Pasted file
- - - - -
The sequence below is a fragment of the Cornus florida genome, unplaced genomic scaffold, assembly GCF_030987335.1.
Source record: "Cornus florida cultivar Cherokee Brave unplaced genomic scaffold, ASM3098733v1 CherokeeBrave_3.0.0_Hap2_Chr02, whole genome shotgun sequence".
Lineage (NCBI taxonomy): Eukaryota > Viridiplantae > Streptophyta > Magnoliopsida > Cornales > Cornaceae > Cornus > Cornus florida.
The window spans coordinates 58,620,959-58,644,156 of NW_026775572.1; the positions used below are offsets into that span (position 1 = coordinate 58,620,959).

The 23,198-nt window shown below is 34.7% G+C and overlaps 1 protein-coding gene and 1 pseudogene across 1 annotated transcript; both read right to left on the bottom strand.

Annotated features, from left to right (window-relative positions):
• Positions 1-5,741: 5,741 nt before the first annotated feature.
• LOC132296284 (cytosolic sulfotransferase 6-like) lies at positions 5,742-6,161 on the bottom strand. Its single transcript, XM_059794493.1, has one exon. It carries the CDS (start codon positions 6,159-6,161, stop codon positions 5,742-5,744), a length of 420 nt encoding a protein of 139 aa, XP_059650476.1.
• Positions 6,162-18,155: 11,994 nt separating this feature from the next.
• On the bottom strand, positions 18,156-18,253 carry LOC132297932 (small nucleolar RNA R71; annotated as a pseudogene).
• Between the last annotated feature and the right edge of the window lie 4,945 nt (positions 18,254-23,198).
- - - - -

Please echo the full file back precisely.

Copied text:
The sequence below is a fragment of the Cornus florida genome, unplaced genomic scaffold, assembly GCF_030987335.1.
Source record: "Cornus florida cultivar Cherokee Brave unplaced genomic scaffold, ASM3098733v1 CherokeeBrave_3.0.0_Hap2_Chr02, whole genome shotgun sequence".
Lineage (NCBI taxonomy): Eukaryota > Viridiplantae > Streptophyta > Magnoliopsida > Cornales > Cornaceae > Cornus > Cornus florida.
The window spans coordinates 58,620,959-58,644,156 of NW_026775572.1; the positions used below are offsets into that span (position 1 = coordinate 58,620,959).

The 23,198-nt window shown below is 34.7% G+C and overlaps 1 protein-coding gene and 1 pseudogene across 1 annotated transcript; both read right to left on the bottom strand.

Annotated features, from left to right (window-relative positions):
• Positions 1-5,741: 5,741 nt before the first annotated feature.
• LOC132296284 (cytosolic sulfotransferase 6-like) lies at positions 5,742-6,161 on the bottom strand. Its single transcript, XM_059794493.1, has one exon. It carries the CDS (start codon positions 6,159-6,161, stop codon positions 5,742-5,744), a length of 420 nt encoding a protein of 139 aa, XP_059650476.1.
• Positions 6,162-18,155: 11,994 nt separating this feature from the next.
• On the bottom strand, positions 18,156-18,253 carry LOC132297932 (small nucleolar RNA R71; annotated as a pseudogene).
• Between the last annotated feature and the right edge of the window lie 4,945 nt (positions 18,254-23,198).